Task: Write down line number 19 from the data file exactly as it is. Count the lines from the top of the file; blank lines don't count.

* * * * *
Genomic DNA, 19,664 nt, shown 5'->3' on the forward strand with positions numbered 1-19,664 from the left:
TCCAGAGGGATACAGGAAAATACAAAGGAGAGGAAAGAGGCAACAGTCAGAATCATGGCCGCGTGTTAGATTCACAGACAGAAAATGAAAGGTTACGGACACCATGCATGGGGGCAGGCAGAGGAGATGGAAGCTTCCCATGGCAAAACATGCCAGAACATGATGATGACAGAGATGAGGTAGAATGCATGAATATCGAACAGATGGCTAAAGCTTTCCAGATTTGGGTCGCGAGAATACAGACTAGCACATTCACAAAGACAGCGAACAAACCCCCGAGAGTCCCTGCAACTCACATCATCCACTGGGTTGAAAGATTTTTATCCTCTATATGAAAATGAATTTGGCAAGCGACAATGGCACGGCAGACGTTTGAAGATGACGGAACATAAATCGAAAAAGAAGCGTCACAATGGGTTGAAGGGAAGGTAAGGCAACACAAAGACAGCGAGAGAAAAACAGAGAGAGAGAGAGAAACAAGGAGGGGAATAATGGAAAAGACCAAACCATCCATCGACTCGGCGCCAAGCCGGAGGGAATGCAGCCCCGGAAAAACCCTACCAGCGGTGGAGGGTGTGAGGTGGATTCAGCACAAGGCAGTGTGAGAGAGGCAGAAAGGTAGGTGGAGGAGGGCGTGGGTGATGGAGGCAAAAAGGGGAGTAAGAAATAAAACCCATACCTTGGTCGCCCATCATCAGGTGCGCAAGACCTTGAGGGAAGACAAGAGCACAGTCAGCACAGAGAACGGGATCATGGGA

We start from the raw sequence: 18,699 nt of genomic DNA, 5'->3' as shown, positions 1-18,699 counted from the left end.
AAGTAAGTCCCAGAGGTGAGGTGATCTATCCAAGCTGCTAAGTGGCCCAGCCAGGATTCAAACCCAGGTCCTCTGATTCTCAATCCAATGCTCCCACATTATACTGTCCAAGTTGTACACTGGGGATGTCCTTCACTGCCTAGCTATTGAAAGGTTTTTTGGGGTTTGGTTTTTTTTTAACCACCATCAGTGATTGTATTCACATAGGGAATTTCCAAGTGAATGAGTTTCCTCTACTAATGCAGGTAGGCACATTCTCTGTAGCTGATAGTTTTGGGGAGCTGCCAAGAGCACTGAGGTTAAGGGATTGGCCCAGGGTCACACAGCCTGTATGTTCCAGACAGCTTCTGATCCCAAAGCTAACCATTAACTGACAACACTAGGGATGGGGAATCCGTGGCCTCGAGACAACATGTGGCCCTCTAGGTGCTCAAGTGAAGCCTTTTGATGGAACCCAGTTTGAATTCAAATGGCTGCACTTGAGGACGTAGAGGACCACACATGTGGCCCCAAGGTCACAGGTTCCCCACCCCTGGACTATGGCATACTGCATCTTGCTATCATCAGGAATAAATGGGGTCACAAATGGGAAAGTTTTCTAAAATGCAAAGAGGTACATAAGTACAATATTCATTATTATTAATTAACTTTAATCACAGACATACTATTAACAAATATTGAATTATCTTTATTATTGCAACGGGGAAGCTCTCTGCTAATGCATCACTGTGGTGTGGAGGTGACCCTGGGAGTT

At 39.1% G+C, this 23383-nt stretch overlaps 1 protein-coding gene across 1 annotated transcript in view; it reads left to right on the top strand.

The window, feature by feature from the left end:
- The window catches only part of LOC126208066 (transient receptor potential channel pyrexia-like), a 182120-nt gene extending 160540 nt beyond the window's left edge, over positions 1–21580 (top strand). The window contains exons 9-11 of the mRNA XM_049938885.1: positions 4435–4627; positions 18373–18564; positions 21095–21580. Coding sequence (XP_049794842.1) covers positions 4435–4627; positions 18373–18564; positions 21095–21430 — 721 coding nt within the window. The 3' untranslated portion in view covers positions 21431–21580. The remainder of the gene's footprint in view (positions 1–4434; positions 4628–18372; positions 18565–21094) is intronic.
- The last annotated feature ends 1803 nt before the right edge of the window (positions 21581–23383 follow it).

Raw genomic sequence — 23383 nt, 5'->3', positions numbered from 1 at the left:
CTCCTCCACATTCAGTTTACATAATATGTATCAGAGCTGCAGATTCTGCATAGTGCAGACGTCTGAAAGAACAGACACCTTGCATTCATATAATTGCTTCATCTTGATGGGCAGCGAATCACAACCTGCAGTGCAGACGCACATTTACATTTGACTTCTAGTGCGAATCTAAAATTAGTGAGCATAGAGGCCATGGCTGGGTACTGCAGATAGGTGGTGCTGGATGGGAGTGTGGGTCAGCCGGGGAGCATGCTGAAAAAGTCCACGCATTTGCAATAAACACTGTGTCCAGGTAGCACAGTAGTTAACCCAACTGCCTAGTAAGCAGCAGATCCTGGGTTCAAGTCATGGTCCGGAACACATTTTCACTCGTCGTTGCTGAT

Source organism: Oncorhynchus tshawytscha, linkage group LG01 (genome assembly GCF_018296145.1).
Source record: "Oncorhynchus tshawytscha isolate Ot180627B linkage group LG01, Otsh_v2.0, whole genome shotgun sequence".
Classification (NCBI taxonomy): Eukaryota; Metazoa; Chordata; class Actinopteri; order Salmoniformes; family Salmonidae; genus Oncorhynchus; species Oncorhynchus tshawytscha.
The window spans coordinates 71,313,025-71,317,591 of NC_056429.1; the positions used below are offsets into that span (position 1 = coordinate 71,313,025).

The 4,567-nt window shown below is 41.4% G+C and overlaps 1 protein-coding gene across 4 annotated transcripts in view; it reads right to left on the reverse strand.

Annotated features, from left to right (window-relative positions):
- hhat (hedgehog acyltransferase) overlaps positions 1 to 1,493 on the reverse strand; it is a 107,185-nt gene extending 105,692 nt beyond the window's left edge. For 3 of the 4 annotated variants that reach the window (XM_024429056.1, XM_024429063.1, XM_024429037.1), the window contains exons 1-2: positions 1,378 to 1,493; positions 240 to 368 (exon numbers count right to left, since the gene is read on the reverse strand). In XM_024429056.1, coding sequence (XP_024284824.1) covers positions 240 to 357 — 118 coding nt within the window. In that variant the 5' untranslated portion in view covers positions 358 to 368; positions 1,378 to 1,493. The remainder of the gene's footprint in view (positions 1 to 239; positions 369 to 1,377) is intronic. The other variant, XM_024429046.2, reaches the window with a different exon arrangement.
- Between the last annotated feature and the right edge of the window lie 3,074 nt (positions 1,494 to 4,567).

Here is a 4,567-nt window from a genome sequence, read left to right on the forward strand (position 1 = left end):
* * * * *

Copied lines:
Here is a 4,567-nt window from a genome sequence, read left to right on the forward strand (position 1 = left end):